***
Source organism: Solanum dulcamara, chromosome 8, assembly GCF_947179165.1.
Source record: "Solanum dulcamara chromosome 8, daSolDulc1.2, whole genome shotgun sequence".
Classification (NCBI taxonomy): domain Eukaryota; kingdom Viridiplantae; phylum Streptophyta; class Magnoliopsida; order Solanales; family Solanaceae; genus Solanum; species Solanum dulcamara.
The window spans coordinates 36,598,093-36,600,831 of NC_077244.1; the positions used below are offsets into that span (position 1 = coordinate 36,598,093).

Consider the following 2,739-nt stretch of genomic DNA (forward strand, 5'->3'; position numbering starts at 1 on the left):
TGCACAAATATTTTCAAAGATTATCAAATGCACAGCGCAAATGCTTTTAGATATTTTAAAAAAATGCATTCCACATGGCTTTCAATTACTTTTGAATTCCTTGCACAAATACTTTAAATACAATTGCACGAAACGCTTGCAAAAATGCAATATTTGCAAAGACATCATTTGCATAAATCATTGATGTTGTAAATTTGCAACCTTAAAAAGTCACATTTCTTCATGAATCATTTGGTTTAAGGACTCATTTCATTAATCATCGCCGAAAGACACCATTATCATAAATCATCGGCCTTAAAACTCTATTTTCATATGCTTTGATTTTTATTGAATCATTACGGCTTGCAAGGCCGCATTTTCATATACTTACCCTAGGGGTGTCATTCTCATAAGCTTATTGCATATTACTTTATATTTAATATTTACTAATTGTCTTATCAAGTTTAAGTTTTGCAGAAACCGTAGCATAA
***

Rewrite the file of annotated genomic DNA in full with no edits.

Source organism: Solanum dulcamara, chromosome 8, assembly GCF_947179165.1.
Source record: "Solanum dulcamara chromosome 8, daSolDulc1.2, whole genome shotgun sequence".
Classification (NCBI taxonomy): domain Eukaryota; kingdom Viridiplantae; phylum Streptophyta; class Magnoliopsida; order Solanales; family Solanaceae; genus Solanum; species Solanum dulcamara.
The window spans coordinates 36,598,093-36,600,831 of NC_077244.1; the positions used below are offsets into that span (position 1 = coordinate 36,598,093).

Consider the following 2,739-nt stretch of genomic DNA (forward strand, 5'->3'; position numbering starts at 1 on the left):
TGCACAAATATTTTCAAAGATTATCAAATGCACAGCGCAAATGCTTTTAGATATTTTAAAAAAATGCATTCCACATGGCTTTCAATTACTTTTGAATTCCTTGCACAAATACTTTAAATACAATTGCACGAAACGCTTGCAAAAATGCAATATTTGCAAAGACATCATTTGCATAAATCATTGATGTTGTAAATTTGCAACCTTAAAAAGTCACATTTCTTCATGAATCATTTGGTTTAAGGACTCATTTCATTAATCATCGCCGAAAGACACCATTATCATAAATCATCGGCCTTAAAACTCTATTTTCATATGCTTTGATTTTTATTGAATCATTACGGCTTGCAAGGCCGCATTTTCATATACTTACCCTAGGGGTGTCATTCTCATAAGCTTATTGCATATTACTTTATATTTAATATTTACTAATTGTCTTATCAAGTTTAAGTTTTGCAGAAACCGTAGCATAA